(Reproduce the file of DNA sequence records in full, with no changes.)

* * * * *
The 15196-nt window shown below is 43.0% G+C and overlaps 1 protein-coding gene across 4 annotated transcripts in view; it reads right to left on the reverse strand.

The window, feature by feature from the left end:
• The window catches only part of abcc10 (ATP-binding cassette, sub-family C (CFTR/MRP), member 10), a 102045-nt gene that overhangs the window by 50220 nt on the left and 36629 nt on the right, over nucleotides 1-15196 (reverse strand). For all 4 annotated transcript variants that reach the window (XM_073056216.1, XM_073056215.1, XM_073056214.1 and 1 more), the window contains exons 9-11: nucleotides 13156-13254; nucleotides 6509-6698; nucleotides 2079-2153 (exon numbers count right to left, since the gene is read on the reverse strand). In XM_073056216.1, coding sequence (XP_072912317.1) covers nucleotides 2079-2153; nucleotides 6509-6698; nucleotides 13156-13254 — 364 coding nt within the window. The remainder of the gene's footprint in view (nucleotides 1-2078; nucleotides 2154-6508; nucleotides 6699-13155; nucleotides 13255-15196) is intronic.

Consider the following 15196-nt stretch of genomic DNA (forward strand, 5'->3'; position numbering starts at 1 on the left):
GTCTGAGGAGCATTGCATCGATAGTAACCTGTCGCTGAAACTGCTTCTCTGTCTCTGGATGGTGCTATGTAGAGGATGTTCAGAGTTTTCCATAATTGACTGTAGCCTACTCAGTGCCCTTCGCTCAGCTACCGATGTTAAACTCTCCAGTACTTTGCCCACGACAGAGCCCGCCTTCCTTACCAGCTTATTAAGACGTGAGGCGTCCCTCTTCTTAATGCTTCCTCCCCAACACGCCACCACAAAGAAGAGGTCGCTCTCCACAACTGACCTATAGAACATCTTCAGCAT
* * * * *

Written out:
The 15196-nt window shown below is 43.0% G+C and overlaps 1 protein-coding gene across 4 annotated transcripts in view; it reads right to left on the reverse strand.

The window, feature by feature from the left end:
• The window catches only part of abcc10 (ATP-binding cassette, sub-family C (CFTR/MRP), member 10), a 102045-nt gene that overhangs the window by 50220 nt on the left and 36629 nt on the right, over nucleotides 1-15196 (reverse strand). For all 4 annotated transcript variants that reach the window (XM_073056216.1, XM_073056215.1, XM_073056214.1 and 1 more), the window contains exons 9-11: nucleotides 13156-13254; nucleotides 6509-6698; nucleotides 2079-2153 (exon numbers count right to left, since the gene is read on the reverse strand). In XM_073056216.1, coding sequence (XP_072912317.1) covers nucleotides 2079-2153; nucleotides 6509-6698; nucleotides 13156-13254 — 364 coding nt within the window. The remainder of the gene's footprint in view (nucleotides 1-2078; nucleotides 2154-6508; nucleotides 6699-13155; nucleotides 13255-15196) is intronic.

Consider the following 15196-nt stretch of genomic DNA (forward strand, 5'->3'; position numbering starts at 1 on the left):
GTCTGAGGAGCATTGCATCGATAGTAACCTGTCGCTGAAACTGCTTCTCTGTCTCTGGATGGTGCTATGTAGAGGATGTTCAGAGTTTTCCATAATTGACTGTAGCCTACTCAGTGCCCTTCGCTCAGCTACCGATGTTAAACTCTCCAGTACTTTGCCCACGACAGAGCCCGCCTTCCTTACCAGCTTATTAAGACGTGAGGCGTCCCTCTTCTTAATGCTTCCTCCCCAACACGCCACCACAAAGAAGAGGTCGCTCTCCACAACTGACCTATAGAACATCTTCAGCAT